We’ve scanned the web to bring together a library of interesting, thought-provoking articles, blogs, reports and academic papers that explore the issue of genetic engineering in food and farming from broader and deeper perspectives. Browse for inspiration or search by theme.

Currently showing only Conservation Resources
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Genetic engineering, nature conservation and biological diversity: boundaries of design

Publication date: 01/10/2022

Germany’s Federal Agency for Nature Conservation (BfN) presents its position on an international discussion surrounding research approaches to the genetic modification of wild organisms. Conclusions include:

  • Due to the complexity of biological diversity – from the molecular to the ecosystem level – the effects of genetically engineering wild organisms cannot be sufficiently assessed with the methods currently available.
  • The fundamental and necessary discussions on the compatibility of genetically engineering wild organisms with the requirements and the objectives laid down in section 1 of the German Federal Nature Conservation Act must be conducted.
  • Global biodiversity loss is progressing with tangible consequences. We need suitable instruments to stop it. Nevertheless, wild organisms must not be genetically modified solely based on the assumption of a potential benefit to nature conservation and with uncertainty about possible harm.
  • Along with its diversity, beauty and utility, nature’s uniqueness is a protected good in nature conservation that is firmly embedded in society and in legislation. Its intrinsic value imposes limits on the extent to which humans can intervene in nature to protect it. I
Resource type: Adobe Acrobat (.pdf)

The principles driving gene drives for conservation

Publication date: 01/09/2022

Scientists are exploring potential gene drive applications for managing invasive species and building resilience in keystone species threatened by climate change. The possibility to use gene drive for these conservation purposes has triggered significant interest in how to govern its development and eventual applications. We conducted qualitative documentary analysis to examine the range and substance of principles emerging in the governance of conservation gene drive. Such analysis aimed to better understand the aspirations guiding these applications and how scientists and other experts imagine their responsibility in this field. We found a collection of recommendations and prescriptions that could be organised into a set of seven emerging principles intended to shape the governance of gene drive in conservation: broad and empowered engagement; public acceptance; decision-making informed by broad ranging considerations, state and international collaboration; ethical frameworks; diverse expertise; and responsible self-regulation by developers. We lay bare these emergent principles, analyzing the way in which they are valued, prioritized, and their strengths and weaknesses.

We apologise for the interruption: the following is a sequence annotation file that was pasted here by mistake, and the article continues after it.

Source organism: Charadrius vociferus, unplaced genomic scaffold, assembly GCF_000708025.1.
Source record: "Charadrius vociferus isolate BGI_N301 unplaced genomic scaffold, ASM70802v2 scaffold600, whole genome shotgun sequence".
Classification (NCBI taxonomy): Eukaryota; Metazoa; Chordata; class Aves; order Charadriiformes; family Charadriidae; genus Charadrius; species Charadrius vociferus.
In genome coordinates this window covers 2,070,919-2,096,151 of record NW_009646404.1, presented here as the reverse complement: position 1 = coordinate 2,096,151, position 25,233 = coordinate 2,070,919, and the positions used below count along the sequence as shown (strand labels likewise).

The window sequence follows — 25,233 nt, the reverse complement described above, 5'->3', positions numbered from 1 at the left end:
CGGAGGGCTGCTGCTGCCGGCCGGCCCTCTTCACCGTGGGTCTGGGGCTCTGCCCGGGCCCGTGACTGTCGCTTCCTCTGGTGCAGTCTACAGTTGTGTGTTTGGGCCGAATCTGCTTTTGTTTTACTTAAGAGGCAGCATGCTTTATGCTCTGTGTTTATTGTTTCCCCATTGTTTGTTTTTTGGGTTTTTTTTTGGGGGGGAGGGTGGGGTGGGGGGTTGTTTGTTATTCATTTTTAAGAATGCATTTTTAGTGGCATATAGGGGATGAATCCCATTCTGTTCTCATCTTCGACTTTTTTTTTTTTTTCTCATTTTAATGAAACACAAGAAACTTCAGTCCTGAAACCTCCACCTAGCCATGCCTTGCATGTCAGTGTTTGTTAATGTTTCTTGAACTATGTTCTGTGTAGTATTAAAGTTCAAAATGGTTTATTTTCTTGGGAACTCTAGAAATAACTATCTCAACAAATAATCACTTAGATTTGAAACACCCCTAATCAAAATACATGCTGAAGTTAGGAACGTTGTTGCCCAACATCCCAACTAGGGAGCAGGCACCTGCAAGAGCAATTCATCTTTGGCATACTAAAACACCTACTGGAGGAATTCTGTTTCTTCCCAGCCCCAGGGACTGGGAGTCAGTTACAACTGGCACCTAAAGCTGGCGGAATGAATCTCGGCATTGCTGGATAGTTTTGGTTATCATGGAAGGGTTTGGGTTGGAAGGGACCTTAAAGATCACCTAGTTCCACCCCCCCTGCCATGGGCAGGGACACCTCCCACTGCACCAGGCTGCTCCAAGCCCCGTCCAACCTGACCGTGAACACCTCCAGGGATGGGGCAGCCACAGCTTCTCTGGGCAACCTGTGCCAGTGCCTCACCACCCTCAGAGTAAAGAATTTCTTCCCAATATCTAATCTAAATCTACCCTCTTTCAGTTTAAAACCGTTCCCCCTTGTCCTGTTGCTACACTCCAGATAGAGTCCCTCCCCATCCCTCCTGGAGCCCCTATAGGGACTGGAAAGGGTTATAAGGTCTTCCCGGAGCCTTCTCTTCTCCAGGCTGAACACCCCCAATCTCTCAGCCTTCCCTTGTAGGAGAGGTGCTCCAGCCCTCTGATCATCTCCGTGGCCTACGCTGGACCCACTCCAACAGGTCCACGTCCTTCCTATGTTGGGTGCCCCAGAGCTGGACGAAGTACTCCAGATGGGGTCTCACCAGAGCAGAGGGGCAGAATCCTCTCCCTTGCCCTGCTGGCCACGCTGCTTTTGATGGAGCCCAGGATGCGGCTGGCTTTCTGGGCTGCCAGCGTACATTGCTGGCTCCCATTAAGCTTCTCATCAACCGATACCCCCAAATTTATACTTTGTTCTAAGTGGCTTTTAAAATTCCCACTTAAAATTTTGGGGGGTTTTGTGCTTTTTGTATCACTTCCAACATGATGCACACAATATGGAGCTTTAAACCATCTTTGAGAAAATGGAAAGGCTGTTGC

Resource type: article: Web Page

Gene Drives in the UK, US, and Australian Press (2015–2019): How a New Focus on Responsibility Is Shaping Science Communication

Publication date: 25/01/2022
Gene drive is a controversial biotechnology for pest control. Despite a commitment from gene drive researchers to responsibility and the key role of the media in debates about science and technology, little research has been conducted on media reporting of gene drive. We employ metaphor and discourse analysis to explore how responsibility is reflected in the coverage of this technology in the U.S., U.K., and Australian press. The findings reveal a rhetorical strategy of trust-building by evoking the moral attributes of gene drive researchers. We discuss the implications of these findings for the communication of new technologies.
Resource type: article: Web Page

Transferring the laboratory to the wild: An emerging era of environmental genetic engineering

Publication date: 01/11/2019

The last 30 years of commercialisation of genetically modified organisms (GMOs) have thus far been restricted to a limited number of species, predominantly maize and soy.

Developers are reacting to plateauing global adoption rates of these commercialised first-generation genetically engineered (GE) crops, which are plagued by declining trait efficacy and sustained market rejection, by reinvigorating efforts to usher in new crops and organisms.

New genetic engineering techniques such as genome editing and new delivery techniques have facilitated an emerging trend to genetically engineer organisms in the wild, moving the engineering process to agroecosystems and beyond, essentially converting the environment into the laboratory.

Previous techniques originally developed as research tools in contained-use settings, or for gene therapy in clinical settings, may be released into the environment to genetically engineer agricultural and wild organisms unchecked.

This briefing form the Third World Network summarises presents examples of research and applications.

Resource type: Adobe Acrobat (.pdf)